It's been 32 hours since my water broke. I want to keep going. I want a vaginal birth. I am also exhausted. I am also scared that it will soon become to much for both me and Noah to keep going so long after my water has broken. Our amazing doctor says she will support me if I'm not ready to call it, and she will support me if I am ready to have a c-section. (Birth autonomy is SO important folks!) She leaves the room so Brian and I can discuss it.

What I wasn't expecting was for Brian to break down and start crying as soon as she left the room. He tells me he doesn't want me to have another c-section. He is scared of seeing me cut open again. He is scared of history repeating and losing Noah too. I begin crying because I share the same fears. As we talk more and more I realize that I am done. I am ready to meet this baby. Although I am deeply disappointed that I wont get my VBAC, I make peace with a repeat c-section and we let our team know.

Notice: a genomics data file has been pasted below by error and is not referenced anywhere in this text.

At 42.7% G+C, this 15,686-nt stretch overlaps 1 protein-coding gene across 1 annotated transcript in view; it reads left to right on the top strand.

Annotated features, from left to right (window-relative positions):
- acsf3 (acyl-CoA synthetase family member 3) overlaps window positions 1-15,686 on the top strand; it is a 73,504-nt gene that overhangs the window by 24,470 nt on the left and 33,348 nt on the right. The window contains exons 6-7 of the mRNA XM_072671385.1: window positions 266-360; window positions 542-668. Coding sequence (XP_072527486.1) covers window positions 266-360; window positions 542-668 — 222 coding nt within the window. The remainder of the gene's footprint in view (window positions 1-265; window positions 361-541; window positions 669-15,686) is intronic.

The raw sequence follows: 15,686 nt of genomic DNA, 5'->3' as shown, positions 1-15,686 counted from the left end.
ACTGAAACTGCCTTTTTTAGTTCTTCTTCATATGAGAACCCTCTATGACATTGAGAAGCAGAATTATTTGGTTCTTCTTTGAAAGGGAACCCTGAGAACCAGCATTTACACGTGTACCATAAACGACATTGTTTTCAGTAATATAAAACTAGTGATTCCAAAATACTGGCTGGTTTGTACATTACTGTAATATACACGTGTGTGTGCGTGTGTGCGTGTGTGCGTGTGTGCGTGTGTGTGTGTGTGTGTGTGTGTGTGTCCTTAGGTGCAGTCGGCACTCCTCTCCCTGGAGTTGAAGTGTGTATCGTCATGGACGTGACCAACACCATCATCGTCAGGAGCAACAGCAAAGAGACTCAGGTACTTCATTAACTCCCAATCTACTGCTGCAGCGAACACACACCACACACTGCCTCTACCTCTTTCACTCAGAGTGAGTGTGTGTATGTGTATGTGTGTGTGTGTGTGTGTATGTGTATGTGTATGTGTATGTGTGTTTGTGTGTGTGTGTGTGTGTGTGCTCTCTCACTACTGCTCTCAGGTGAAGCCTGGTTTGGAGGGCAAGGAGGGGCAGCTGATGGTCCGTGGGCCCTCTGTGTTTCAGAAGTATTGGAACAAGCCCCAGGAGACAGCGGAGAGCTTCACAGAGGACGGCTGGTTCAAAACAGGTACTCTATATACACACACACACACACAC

We get our operating room garb on, and for the first time since my pregnancy began we start to believe that we will actually end up with a living, breathing baby after this. We hold hands and look into each other's eyes just before they take us into the operating room.

Together we say, "We're having a baby."

By now, pretty much everyone in L&D knows our whole story. They know about Aria, they know about our infertility, our failed IUI's, the IVF giveaway, and my anxiety ridden pregnancy. They are all ecstatic to share in this long awaited moment with us.

At 9:59 AM on January 26, 2019 after 34 hours of labor, Noah Ryan Rose entered the world SCREAMING and peeing. His cry fills every cell in my body with redemption. I couldn't stop saying, "We did it!" Three years of infertility and loss and he was finally here.